In my view, prohibiting historic preservation grants to religious organizations simply because the organizations are religious would raise serious questions under this Court’s precedents and the Constitution’s fundamental guarantee of equality.

What Kavanaugh neglects to mention there is that important distinction between historical buildings that are not being used and “historical buildings” that still function as churches.

It’s also interesting to see how these conservative activist judges are broadcasting to the world that they want to change the law really badly, but the facts of this particular case don’t let them do that. It’s like they’re begging for another lawsuit, with more convenient facts, to come their way, because in Morris County, the law was so obviously broken.

Indeed, the original grant application form in Morris County was nothing like Trinity Lutheran at all — it wasn’t open to everyone. It was only open to government buildings, historical sites, and churches. Other non-profits were out of luck. So this program was violating the law from the beginning. (Since the New Jersey Supreme Court voted down the grants, two other historical churches, which have since been converted to community spaces, have received money from the state without a problem. It just goes to show you the problem wasn’t the buildings, but rather the money promoting religion.)

For now, it’s a relief that this conservative court will not get a chance to extend Trinity Lutheran from covering secular projects run by churches to “secular projects” that allow churches to re-appropriate funds to promote worship.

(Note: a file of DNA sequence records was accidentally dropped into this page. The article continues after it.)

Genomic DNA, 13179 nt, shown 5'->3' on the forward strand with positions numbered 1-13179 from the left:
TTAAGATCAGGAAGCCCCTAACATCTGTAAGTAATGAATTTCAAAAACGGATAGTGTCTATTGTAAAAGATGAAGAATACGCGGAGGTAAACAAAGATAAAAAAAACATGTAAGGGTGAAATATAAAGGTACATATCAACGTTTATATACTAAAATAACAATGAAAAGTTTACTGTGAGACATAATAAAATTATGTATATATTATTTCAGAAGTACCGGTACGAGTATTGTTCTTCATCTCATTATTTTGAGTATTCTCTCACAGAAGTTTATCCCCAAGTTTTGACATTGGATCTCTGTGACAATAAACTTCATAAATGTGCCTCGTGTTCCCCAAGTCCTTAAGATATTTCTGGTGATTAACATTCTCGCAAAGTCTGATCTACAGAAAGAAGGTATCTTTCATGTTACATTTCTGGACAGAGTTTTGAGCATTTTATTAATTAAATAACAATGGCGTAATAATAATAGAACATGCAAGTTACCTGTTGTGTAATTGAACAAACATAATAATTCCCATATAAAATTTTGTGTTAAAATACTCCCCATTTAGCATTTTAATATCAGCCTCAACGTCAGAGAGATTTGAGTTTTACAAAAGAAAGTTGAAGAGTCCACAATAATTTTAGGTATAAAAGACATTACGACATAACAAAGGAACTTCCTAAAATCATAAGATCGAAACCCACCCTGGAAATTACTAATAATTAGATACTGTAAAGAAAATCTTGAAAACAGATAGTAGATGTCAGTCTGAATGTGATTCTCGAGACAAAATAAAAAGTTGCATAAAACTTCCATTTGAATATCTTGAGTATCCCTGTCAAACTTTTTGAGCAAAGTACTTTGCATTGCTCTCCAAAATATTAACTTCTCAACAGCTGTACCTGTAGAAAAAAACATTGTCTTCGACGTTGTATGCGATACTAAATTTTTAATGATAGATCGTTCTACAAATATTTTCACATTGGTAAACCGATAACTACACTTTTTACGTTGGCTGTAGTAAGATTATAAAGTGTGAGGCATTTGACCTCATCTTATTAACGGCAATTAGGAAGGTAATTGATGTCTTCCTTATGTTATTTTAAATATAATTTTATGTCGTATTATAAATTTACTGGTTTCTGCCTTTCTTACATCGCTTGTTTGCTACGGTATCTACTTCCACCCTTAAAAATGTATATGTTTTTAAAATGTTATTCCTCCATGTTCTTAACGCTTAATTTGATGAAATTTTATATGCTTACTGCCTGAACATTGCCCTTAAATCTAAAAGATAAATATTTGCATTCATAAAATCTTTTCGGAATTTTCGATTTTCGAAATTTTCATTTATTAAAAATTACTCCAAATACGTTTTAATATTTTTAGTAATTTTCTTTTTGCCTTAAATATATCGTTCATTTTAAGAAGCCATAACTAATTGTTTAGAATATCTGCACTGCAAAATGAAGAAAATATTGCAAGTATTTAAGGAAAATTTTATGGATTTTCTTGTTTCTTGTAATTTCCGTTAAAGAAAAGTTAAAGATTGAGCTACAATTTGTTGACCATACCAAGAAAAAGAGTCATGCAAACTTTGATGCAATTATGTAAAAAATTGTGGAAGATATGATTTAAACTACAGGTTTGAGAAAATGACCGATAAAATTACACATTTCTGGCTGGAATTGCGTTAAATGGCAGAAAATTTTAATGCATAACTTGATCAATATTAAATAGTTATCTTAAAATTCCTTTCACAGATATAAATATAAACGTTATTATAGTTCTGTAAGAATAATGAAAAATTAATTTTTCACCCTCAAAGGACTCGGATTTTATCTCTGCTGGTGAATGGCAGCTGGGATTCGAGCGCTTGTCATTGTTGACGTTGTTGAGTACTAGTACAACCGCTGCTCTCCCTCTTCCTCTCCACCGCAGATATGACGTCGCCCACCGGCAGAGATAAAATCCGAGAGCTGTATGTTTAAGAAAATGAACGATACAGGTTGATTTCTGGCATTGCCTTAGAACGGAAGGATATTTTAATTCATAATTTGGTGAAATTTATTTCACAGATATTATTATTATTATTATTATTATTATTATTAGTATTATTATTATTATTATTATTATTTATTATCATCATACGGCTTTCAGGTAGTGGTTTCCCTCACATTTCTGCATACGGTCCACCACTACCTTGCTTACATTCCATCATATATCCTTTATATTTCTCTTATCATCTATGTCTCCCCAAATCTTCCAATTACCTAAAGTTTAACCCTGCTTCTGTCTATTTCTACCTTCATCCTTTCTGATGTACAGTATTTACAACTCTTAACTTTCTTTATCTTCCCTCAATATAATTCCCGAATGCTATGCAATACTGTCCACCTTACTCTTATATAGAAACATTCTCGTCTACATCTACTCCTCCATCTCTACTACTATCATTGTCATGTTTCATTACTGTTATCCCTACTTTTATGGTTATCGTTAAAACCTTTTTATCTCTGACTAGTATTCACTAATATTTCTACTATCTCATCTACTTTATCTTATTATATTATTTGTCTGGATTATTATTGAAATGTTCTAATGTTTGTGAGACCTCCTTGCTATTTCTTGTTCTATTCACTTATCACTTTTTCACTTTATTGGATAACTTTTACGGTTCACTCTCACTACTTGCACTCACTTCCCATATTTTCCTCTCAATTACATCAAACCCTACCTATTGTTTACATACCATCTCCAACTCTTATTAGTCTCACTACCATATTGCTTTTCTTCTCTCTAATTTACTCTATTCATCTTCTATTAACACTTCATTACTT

The Freedom From Religion Foundation issued this statement to me immediately after hearing about the decision:

The Supreme Court made the right call. The most fundamental principle of religious liberty is that the government cannot tax, and thereby coerce, citizens into supporting religions to which they do not adhere. Morris County was violating this core tenet and the New Jersey Supreme Court was correct when it unanimously struck down that violation. None of this would have been possible without brave citizens like David [Steketee] willing to stand up for true religious freedom.

Remember: This issue isn’t fully resolved. It’s just a matter of the conservative justices finding a better test case.

***Update***: Atheist David Steketee, who initially sued Morris County over this matter, sent me this statement:

I was elated to see the ruling this morning. Whether or not my fellow New Jersey residents agree with the outcome or not, they have never the less had their rights protected. The clarity of the NJ Supreme Court decision will no doubt be referenced by other courts as they wrestle with continued challenges to the wall of separation between church and state. I’m proud and deeply honored by all the hard work lawyers from the FFRF, our local counsel Paul Grosswald, and Erwin Chermerinsky put into this case over the years. The millions of residents throughout New Jersey and I are forever in their debt for helping us to stand up for our rights.

(Image via Shutterstock. Large portions of this article were published earlier)